ccache using linux Keyrings

Frank Cusack fcusack at
Fri Apr 14 17:05:17 EDT 2006

On April 14, 2006 9:47:11 AM -0600 "Wachdorf, Daniel R" <drwachd at> wrote:
> You really don't want to have GSSD searching the file system to find the right credentials cache
> for a user.  First, it doesn't have access to the environmental information - so if the
> credentials are not within the default location it will have to go find them.

I've always wanted to add a hook to gssd so that you could "forcibly" give
credentials to or revoke credentials from it.  Rather than have gssd search
the filesystem.  Shouldn't be hard, just never got a round tuit.  That'd
solve the well-known name problem.

> Second, this really prevents any multi credential per UID access model.   You would not be able
> to have multiple Kerberos credentials when doing nfsv4.
> I think the hope is that keyring credentials cache will provide a way of allow per thread an per
> process credentials when using NFSv4.

I don't see how, unless it's a real PAG-like thingy, which AFAIK the Linux
keyring is not.  The kernel will still have to look for a well known keyring.

BTW, it's not just NFSv4, it's nfs/gss (and as Nico points out, it's not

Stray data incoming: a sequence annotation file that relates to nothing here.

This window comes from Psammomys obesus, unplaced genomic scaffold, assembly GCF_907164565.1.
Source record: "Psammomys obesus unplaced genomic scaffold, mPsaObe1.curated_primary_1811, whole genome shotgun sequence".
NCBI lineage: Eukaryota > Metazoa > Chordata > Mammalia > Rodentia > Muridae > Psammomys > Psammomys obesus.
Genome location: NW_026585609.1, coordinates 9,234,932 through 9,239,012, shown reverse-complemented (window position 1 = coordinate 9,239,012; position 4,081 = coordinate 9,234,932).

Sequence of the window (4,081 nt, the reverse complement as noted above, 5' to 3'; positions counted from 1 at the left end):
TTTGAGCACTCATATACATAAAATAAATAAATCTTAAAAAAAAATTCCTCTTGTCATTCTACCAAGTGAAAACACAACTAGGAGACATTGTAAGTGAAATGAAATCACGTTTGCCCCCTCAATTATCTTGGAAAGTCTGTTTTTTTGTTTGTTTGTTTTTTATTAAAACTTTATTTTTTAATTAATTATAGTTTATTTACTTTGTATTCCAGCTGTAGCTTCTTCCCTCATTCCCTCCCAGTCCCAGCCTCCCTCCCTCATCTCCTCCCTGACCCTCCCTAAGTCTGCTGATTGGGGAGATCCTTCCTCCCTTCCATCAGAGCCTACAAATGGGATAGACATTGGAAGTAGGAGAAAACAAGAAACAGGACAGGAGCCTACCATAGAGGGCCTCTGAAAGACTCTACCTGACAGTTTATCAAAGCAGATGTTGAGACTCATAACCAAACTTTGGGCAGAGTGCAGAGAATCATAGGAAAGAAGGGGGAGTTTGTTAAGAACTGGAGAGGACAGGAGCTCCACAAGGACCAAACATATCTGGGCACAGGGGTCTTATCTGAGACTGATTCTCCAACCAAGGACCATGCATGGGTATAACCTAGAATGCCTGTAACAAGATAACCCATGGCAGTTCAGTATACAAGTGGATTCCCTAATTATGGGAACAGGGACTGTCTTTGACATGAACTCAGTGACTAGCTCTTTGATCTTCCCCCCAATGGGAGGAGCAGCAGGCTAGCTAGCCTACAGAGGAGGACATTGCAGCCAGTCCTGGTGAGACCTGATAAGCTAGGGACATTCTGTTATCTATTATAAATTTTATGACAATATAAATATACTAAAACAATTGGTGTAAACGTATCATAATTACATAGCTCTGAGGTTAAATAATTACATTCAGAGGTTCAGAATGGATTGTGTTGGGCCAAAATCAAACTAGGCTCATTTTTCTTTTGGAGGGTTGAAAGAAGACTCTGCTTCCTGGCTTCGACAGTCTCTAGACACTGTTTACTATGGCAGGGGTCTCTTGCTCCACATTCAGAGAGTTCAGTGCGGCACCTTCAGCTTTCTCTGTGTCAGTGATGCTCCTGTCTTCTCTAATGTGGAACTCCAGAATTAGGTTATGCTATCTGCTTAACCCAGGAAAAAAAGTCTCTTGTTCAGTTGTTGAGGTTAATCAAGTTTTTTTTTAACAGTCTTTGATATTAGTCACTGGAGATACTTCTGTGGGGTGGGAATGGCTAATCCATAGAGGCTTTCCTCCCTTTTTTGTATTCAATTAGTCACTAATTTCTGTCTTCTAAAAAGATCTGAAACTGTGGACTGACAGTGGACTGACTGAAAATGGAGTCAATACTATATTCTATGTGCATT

just kerberos).  I've been using gss (krb5) with nfsv3 for a few years now.


> -dan
> ________________________________
> From: krbdev-bounces at on behalf of Frank Cusack
> Sent: Fri 4/14/2006 2:37 AM
> To: Nicolas Williams
> Cc: krbdev at
> Subject: Re: ccache using linux Keyrings
> On April 13, 2006 9:37:47 AM -0500 Nicolas Williams <Nicolas.Williams at> wrote:
>> On Wed, Apr 12, 2006 at 06:42:31PM -0700, Frank Cusack wrote:
>>> On April 12, 2006 6:37:25 PM -0700 Frank Cusack <fcusack at> wrote:
>>> > Sorry for my late entry into this thread, and more importantly, that I
>>> > haven't read the entire thread (I missed the beginning).
>>> >
>>> > What is the *point* of using a kernel keyring?
>> It's like a PAG.
> Not without associated handling, though.  Just having a keyring that
> isn't referenced except by userland apps is basically shared memory.
> Perhaps with finer-grained access control.
>>> eh, I just thought of one, after reviewing some older messages in this
>>> thread.  Can gssd be eliminated?
>> Probably not.  See the "Solaris ssh pam_krb" thread on kerberos at
>> two weeks ago.
> OK, I looked at that thread (whew) and from that I don't see why gssd
> would have to stay around.
>> You can't avoid some upcalls in general without putting too much
>> complexity into the kernel.  Examples abound.  E.g., do you want IKE
>> exchanges triggered by outgoing packets to be done in-kernel?
> Not in general, but isn't gssd specific to nfs/gss?  But that does
> remind me of one issue where gssd couldn't go away: it might have to
> obtain a new session ticket.  You don't want that in the kernel.
> OK, given that gssd can't go away, I don't see the point of using the
> Linux kernel keyring.  Data can be got out of it by the proper uid just
> as data can be gotten out of FILE: ccaches.  Yes?
> -frank
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